"I'll make that decision in about 18 months," the 2012 presidential hopeful told CNN, explaining he was now focused on this year's midterm elections.
"Those that focus past 2014 is making a huge mistake. I'm not looking past 2014," Perry told the network in remarks quoted by the Hill newspaper.
Perry announced in South Carolina Aug. 13, 2011, he was running for the following year's GOP presidential nomination.
He entered the race to much fanfare but his campaign had early struggles, and Perry particularly stumbled in the GOP presidential hopefuls' debates.
The governor also lost conservative support when he defended the Texas policy of allowing in-state tuition for children of immigrants living in the state without legal permission.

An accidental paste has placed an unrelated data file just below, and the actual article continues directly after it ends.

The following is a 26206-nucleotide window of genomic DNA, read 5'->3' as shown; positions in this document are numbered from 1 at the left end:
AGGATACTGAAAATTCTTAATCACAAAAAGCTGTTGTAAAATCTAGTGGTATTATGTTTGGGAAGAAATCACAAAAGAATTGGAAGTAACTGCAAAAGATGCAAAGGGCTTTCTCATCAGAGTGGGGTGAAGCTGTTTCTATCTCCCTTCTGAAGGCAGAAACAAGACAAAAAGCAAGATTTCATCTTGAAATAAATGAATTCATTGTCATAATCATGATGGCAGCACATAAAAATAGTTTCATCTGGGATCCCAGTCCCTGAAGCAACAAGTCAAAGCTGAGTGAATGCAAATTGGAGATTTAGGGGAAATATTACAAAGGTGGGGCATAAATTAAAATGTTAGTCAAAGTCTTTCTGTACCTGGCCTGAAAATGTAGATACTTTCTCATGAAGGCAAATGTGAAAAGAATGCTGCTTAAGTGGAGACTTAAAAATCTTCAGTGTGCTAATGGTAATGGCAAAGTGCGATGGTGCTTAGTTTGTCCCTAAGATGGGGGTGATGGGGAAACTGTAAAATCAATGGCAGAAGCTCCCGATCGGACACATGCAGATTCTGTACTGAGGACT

Perry suspended his campaign in January 2012 and eventually endorsed Republican nominee Mitt Romney.
Perry, who succeeded George W. Bush as Texas' governor in December 2000 when Bush resigned to become president, said last July he would not run for a fourth term as governor, saying he planned to retire.
But the National Review later quoted people close to Perry as saying the governor might consider a 2016 White House bid.
When the CNN interviewer said he imagined he would see Perry in key primary states such as Iowa and New Hampshire, Perry said, "Lord willing."
Perry turns 64 March 5.
Perry declined to say if he thought he could beat Hillary Clinton, often named as a possible Democratic presidential hopeful.
"I have no idea," he said. "That is so hypothetical."